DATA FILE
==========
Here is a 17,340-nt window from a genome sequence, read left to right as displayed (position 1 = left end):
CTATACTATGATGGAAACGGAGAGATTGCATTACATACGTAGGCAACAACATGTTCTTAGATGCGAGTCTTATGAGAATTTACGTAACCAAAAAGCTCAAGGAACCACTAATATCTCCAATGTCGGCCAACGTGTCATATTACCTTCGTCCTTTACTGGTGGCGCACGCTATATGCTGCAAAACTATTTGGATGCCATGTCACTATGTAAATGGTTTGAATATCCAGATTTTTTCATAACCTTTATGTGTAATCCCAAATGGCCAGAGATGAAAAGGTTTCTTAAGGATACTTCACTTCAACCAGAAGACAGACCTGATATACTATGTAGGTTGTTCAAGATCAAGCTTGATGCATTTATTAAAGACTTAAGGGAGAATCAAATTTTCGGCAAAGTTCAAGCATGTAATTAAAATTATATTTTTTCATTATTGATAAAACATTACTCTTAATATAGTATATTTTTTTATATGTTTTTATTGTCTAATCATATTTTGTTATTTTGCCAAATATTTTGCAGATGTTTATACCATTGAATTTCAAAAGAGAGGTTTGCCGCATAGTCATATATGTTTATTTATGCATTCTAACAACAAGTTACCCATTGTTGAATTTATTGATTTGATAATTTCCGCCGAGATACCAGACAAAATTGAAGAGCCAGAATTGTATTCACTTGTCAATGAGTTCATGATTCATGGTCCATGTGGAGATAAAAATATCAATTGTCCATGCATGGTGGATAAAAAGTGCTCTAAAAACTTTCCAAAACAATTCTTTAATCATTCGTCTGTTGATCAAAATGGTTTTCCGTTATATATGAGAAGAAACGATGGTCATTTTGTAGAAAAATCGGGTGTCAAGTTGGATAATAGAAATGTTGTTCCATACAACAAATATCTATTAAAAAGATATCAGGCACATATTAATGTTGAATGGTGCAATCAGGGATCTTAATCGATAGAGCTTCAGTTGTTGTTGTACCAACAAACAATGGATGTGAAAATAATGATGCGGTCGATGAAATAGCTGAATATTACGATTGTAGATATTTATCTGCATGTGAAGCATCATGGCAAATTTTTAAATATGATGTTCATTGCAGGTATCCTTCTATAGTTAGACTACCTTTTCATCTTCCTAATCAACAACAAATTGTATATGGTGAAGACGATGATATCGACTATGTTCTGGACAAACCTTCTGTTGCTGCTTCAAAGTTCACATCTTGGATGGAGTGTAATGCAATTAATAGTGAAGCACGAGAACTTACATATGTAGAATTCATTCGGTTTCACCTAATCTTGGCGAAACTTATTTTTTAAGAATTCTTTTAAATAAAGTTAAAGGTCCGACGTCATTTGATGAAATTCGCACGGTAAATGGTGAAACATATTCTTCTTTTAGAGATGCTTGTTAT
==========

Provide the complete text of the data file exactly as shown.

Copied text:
Here is a 17,340-nt window from a genome sequence, read left to right as displayed (position 1 = left end):
CTATACTATGATGGAAACGGAGAGATTGCATTACATACGTAGGCAACAACATGTTCTTAGATGCGAGTCTTATGAGAATTTACGTAACCAAAAAGCTCAAGGAACCACTAATATCTCCAATGTCGGCCAACGTGTCATATTACCTTCGTCCTTTACTGGTGGCGCACGCTATATGCTGCAAAACTATTTGGATGCCATGTCACTATGTAAATGGTTTGAATATCCAGATTTTTTCATAACCTTTATGTGTAATCCCAAATGGCCAGAGATGAAAAGGTTTCTTAAGGATACTTCACTTCAACCAGAAGACAGACCTGATATACTATGTAGGTTGTTCAAGATCAAGCTTGATGCATTTATTAAAGACTTAAGGGAGAATCAAATTTTCGGCAAAGTTCAAGCATGTAATTAAAATTATATTTTTTCATTATTGATAAAACATTACTCTTAATATAGTATATTTTTTTATATGTTTTTATTGTCTAATCATATTTTGTTATTTTGCCAAATATTTTGCAGATGTTTATACCATTGAATTTCAAAAGAGAGGTTTGCCGCATAGTCATATATGTTTATTTATGCATTCTAACAACAAGTTACCCATTGTTGAATTTATTGATTTGATAATTTCCGCCGAGATACCAGACAAAATTGAAGAGCCAGAATTGTATTCACTTGTCAATGAGTTCATGATTCATGGTCCATGTGGAGATAAAAATATCAATTGTCCATGCATGGTGGATAAAAAGTGCTCTAAAAACTTTCCAAAACAATTCTTTAATCATTCGTCTGTTGATCAAAATGGTTTTCCGTTATATATGAGAAGAAACGATGGTCATTTTGTAGAAAAATCGGGTGTCAAGTTGGATAATAGAAATGTTGTTCCATACAACAAATATCTATTAAAAAGATATCAGGCACATATTAATGTTGAATGGTGCAATCAGGGATCTTAATCGATAGAGCTTCAGTTGTTGTTGTACCAACAAACAATGGATGTGAAAATAATGATGCGGTCGATGAAATAGCTGAATATTACGATTGTAGATATTTATCTGCATGTGAAGCATCATGGCAAATTTTTAAATATGATGTTCATTGCAGGTATCCTTCTATAGTTAGACTACCTTTTCATCTTCCTAATCAACAACAAATTGTATATGGTGAAGACGATGATATCGACTATGTTCTGGACAAACCTTCTGTTGCTGCTTCAAAGTTCACATCTTGGATGGAGTGTAATGCAATTAATAGTGAAGCACGAGAACTTACATATGTAGAATTCATTCGGTTTCACCTAATCTTGGCGAAACTTATTTTTTAAGAATTCTTTTAAATAAAGTTAAAGGTCCGACGTCATTTGATGAAATTCGCACGGTAAATGGTGAAACATATTCTTCTTTTAGAGATGCTTGTTAT